The site is launching with five titles -- CastleVille, Words With Friends, CityVille, Hidden Chronicles and Zynga Poker. Players on Zynga.com can "friend" other people without having to share their Facebook profile information. Those connections, called "Z Friends," see only one another's game activity and are able to help one another complete their game quests. Most of Zynga's games require players to get assistance in order to progress. Zynga published a short video demo to illustrate how the site would work.

Zynga had telegraphed its move to create its own platform back in October. At the time, the effort was called "Project Z," and the company revealed few details on its plans.

The relationship between Zynga and Facebook is symbiotic -- for now. Though the social network commands an audience of more than 850 million active members, it relied on Zynga for 12% of its revenue last year, according to documents Facebook filed in conjunction with its initial public offering.

And though Zynga gets the bulk of its traffic, and revenue, from players on Facebook, the San Francisco company clearly has ambitions beyond the social network.

"Our goal is to connect the world through play and to eventually have 1 billion people play," Schappert said.

The company currently counts 240 million active monthly players.

Zynga.com is but a piece of a larger strategy to reach players wherever they happen to be, on mobile devices and online -- not just on Facebook. The company recently disclosed in its first publicly reported quarterly earnings that it spent half a billion dollars last year building out its computer infrastructure, which it dubbed the Z Cloud, to support its expansion.

Zynga.com also lets the company publish games created by other developers. Among the list of third-party developers hopping on to the Zynga platform are Mobscience, an independent social game developer in San Diego whose titles include Infamous Anarchy, MagicMall and Seapets, and Row Sham Bow, the Orlando, Fla., developer of Woodland Heroes.

Having a presence outside of Facebook could give Zynga more freedom to pursue initatives such as online gambling without having to navigate through Facebook's approval process. Zynga officials have publicly expressed an interest in online gambling, but acknowledged that it could be quite some time before state and federal regulators and courts sort out the legalities of the business.

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Screenshot of a sample Zynga.com profile page courtesy of Zynga Inc.

 

Has Facebook lost the magic for social games?

Facebook

Is it game over for Facebook? 

A study from market research firm IHS Inc. seems to suggest that the boom in social games is about to end, if it hasn't already done so. 

The number of people playing games on Facebook remained flat in 2011 compared to 2010, even as the social network itself added hundreds of millions of new users, the report noted. As a result, the ratio of active Facebook users who played games fell from one in two at the end of 2010 to one in four a year later.

Even Zynga Inc., the biggest publisher of games on Facebook, saw a decline in the number of people who played its games at least once a month -- from 266 million at the end of September 2011 to 225 million by the end of December, according to the IHS report.

"Facebook rocketed to prominence as a gaming platform in 2009 and 2010,” said Steve Bailey, senior analyst for games at IHS. “However, with equal speed, the market then settled into a state of maturity in 2011, with conditions becoming markedly more challenging for game operators.”

Bailey noted that with so many games vying for attention on Facebook, it's become more difficult and more costly to lure new players. It's not just games that are crowding the field. As Facebook expands its footprint into other media, music and video are gaining prominence as a source of distraction.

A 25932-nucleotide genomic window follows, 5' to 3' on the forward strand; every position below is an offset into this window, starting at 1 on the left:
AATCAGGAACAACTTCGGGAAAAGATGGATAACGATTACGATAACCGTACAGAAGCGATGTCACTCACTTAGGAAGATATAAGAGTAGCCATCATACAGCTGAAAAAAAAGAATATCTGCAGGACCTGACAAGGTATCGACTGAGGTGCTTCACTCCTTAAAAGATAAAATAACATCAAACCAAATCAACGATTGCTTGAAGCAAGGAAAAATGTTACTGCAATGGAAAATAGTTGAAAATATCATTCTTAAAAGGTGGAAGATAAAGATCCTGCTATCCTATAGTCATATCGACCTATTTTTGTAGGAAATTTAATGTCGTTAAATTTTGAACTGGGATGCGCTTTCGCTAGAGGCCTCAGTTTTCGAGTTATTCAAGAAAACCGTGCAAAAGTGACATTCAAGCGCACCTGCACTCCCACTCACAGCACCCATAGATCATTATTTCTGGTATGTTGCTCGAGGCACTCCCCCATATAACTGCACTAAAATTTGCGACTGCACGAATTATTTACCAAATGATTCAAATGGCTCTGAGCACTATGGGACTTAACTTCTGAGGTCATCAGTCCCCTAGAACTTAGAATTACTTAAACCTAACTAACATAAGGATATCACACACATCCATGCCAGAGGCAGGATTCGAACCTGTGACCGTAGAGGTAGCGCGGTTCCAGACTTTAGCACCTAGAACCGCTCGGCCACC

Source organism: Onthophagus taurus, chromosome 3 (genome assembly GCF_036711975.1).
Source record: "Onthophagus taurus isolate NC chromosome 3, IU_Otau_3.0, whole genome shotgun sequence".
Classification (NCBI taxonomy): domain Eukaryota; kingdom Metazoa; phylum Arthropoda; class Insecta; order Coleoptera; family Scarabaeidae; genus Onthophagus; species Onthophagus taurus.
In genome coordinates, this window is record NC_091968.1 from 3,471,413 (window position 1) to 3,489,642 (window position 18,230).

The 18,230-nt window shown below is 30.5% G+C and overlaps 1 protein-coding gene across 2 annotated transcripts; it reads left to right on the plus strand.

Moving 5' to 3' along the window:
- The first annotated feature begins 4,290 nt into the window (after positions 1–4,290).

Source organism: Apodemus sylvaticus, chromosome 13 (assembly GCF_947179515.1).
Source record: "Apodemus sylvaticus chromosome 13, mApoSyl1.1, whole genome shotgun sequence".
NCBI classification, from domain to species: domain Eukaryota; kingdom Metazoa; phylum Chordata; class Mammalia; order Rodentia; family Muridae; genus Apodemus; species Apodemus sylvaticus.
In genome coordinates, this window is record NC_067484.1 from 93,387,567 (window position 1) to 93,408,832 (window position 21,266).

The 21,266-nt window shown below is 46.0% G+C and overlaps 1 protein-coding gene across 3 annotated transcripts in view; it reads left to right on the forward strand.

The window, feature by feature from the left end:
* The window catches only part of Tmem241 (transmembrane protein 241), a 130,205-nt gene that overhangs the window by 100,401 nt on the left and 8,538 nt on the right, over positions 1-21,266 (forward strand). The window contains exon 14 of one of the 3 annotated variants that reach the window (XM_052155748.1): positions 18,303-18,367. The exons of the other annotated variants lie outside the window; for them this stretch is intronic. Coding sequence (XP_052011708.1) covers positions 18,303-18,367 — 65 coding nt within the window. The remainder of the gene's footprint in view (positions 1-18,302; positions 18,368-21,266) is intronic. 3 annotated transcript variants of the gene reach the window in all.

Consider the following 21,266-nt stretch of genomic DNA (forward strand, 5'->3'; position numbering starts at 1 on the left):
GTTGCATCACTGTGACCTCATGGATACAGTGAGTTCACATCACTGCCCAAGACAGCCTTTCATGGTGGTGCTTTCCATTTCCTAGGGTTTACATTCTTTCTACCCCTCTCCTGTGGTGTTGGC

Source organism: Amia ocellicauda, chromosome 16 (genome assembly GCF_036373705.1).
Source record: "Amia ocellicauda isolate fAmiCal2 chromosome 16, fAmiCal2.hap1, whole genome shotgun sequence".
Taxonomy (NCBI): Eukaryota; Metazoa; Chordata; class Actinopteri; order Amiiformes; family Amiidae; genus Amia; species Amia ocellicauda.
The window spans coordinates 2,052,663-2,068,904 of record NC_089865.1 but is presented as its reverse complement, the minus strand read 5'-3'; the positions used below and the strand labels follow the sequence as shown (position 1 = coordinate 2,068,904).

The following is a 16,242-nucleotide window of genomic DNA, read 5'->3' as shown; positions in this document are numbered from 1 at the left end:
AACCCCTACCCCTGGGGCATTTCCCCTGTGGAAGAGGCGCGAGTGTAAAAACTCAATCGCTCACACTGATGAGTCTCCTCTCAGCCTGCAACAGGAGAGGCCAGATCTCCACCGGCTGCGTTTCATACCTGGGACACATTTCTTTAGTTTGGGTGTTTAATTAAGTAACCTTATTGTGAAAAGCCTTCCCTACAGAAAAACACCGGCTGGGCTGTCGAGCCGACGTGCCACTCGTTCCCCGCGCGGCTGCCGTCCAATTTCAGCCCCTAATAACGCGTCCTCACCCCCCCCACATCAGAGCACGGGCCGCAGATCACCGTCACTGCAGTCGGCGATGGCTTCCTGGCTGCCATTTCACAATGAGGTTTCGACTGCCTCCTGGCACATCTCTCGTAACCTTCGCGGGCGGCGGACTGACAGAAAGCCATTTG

Finally, game development budgets are steadily growing, upping the ante for companies that want to compete in social games. Games that were whipped up in a couple of weeks for less than $60,000 are being displaced by titles that take months and millions of dollars to produce. 

"Along with the increase in marketing costs for purchasing users, there’s also a development overhead to consider," Bailey wrote. "As with any maturing video game marketplace, production values will also need to step up a notch."

That doesn't mean the party's over. It's just that the drinks cost more and the crowds have become more fickle and discerning.

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Photo: The Facebook sign outside the company's new campus in Menlo Park, Calif. Credit:  David Paul Morris / Bloomberg 

 

Amazon's Kindle Fire: The next gaming console?

Amazon.com has been quietly recruiting game developers, posting dozens of jobs on its site

Amazon.com has been quietly recruiting game developers, posting dozens of jobs on its site.

Why this burst of interest in game design from the world's largest online retailer? P.J. McNealy, founder of Digital World Research, believes that Amazon is amassing resources to potentially become a force in mobile social gaming.

While traditional video games aren't going away, that part of the industry is also not growing very fast. Mobile and social games, however, are booming. Gaming on tablets, in particular, is taking off.

Amazon is well positioned to capitalize on that because it is the No. 2 player in the tablet market, with its array of rapidly selling Kindle devices trailing only Apple Inc.'s iPads, McNealy suggested in a research note published Monday.

The idea is that Amazon could become the next big gaming platform -- acting as a hardware and software gateway for games in the same way that the PlayStation, Wii and Xbox have for decades.

"Amazon is quietly lurking, and gaining strength," McNealy wrote. "And they’re hiring."

Positions being offered include level game designer, digital video game software engineer and "game changer." In one job posting, Amazon said, "We've been hard at work building various games." The post said the company wants "a creative Game Designer who knows what it takes to make a great game and has experience doing so." The jobs are generally located in Seattle and Orange County